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Mr. SMITH of New Jersey. I thank my good friend for yielding.
Madam Speaker, I rise in strong support of the Violence Against Women Act offered by Congresswoman McMorris Rodgers. It authorizes $2.2 billion for VAWA to help victimized women & children seeking assistance to break the cycle of violence & live free from intimidation, fear, abuse, & exploitation. I just want to point out something that little attention has been paid to.
A little over a decade ago, I authored the Trafficking Victims' Protection Act of 2000, the landmark law that created America's comprehensive policy to combat modern-day slavery. The TVPA created the State Department's Trafficking in Persons Office, now led by an ambassador-at-large with a robust complement of over 50 dedicated and highly trained people.
The Leahy trafficking amendment to S. 47, title XII, guts the TIP Office and represents a significant retreat in the struggle to end human trafficking. The only way to fix it is to pass the McMorris Rodgers amendment, go to negotiations, and get this legislation fixed.
The TIP Office is an extraordinary advocacy mechanism and has had a huge impact worldwide. In addition to best-practices advocacy, the office monitors labor and sex trafficking and makes recommendations for whether or not countries be ranked tier one, tier two, or tier three.
For over a decade, the Trafficking in Persons Office has been the flagship in our struggle to combat human trafficking. The Leahy amendment cuts the authorization for the TIP Office from about $7 million down to $2 million. It eviscerates the TIP Office; there is no doubt about that.
It also shifts responsibilities to the regional bureaus. We have had problems over the last decade, as my colleagues, I'm sure, know. The regional bureaus have a whole large portfolio of issues that they deal with. When they deal with those issues, trafficking is on page 4 or page 5 of their talking points. The TIP Office walks point; it has now been demoted significantly.
I would point out that when I first did the trafficking bill, there was huge pushback from the State Department. They didn't want human rights in general, and absolutely they did not want the trafficking-in-persons issue to be dominant and center stage. That's what the office does. It is a step backwards for combating human trafficking.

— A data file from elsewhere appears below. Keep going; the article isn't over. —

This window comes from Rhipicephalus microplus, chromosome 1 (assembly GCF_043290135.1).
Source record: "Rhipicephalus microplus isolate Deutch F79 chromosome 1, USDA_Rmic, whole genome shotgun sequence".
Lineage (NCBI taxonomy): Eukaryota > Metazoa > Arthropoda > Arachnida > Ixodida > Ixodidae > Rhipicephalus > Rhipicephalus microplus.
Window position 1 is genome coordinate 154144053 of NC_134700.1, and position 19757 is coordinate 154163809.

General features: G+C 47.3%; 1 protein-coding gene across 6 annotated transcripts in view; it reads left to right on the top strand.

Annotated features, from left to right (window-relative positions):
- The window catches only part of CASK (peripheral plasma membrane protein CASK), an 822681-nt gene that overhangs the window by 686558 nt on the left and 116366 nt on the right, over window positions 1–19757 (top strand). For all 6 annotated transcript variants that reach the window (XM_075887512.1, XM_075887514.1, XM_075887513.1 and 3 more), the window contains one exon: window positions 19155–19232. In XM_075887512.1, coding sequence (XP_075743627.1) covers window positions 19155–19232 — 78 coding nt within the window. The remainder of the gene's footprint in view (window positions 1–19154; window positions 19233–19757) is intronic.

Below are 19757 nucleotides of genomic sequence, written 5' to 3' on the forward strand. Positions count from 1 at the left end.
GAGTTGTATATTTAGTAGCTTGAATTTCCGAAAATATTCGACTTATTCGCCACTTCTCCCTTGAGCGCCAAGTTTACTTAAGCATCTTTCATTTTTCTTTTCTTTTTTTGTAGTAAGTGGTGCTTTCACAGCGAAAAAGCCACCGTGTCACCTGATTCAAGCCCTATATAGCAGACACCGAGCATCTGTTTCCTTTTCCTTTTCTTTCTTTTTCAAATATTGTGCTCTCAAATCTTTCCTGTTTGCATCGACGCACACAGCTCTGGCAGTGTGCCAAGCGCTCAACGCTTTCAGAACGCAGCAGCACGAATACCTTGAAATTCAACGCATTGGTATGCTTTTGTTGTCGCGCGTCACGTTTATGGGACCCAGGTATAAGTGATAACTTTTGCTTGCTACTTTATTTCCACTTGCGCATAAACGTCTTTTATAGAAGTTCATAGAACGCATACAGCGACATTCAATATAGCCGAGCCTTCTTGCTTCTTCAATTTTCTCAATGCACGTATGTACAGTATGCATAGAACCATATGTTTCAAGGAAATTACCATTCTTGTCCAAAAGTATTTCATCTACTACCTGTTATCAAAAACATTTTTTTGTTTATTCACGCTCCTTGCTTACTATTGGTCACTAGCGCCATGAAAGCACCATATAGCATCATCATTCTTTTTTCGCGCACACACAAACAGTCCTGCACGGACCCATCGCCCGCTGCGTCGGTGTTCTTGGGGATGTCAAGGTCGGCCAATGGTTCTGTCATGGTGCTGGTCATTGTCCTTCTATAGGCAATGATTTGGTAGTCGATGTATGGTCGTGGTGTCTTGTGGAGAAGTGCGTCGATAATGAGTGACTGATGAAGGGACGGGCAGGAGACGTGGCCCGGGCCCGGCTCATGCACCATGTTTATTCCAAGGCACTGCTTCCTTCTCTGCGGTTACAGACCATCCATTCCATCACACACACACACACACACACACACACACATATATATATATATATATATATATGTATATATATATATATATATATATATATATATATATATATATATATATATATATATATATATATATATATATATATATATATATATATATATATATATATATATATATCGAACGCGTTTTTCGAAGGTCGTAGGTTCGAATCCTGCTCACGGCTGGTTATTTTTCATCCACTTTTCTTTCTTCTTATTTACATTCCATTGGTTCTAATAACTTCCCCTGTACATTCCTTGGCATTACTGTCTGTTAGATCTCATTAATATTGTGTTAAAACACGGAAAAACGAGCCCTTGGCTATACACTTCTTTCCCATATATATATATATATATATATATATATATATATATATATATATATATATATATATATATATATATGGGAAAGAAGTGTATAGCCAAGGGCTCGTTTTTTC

Madam Speaker, I rise in strong support of the Violence Against Women Act, VAWA, authored by Congresswoman Cathy McMorris Rodgers.
It authorizes $2.2 billion for VAWA to help victimized women and children seeking assistance to break the cycle of violence and live a life free from intimidation, fear, abuse and exploitation.
VAWA is landmark legislation with a proven track record of assisting abused and battered women and must be reauthorized. VAWA includes: $222 million in STOP grants, providing critical funding to improve the criminal justice system's response to crimes against women; $73 million in Grants to Encourage Arrest Policies and Enforce Protection Orders, providing resources to bring abusers to justice and providing victims with the legal protections to live free of fear from their abusers; $57 million for Legal Assistance for Victims, providing necessary funding to strengthen state legal systems and ensure that agencies charged with handling domestic abuse and sexual assault cases are able to assist victims through the legal process; and millions more in housing assistance to shelter victims away from their abusers; grants to protect young women on college campuses; training and services for abuse against women in rural areas and those with disabilities; funding to reduce rape kit backlogs so we can identify past abusers and provide justice to their victims; and many more critical programs that strengthen communities to combat abuse against vulnerable populations.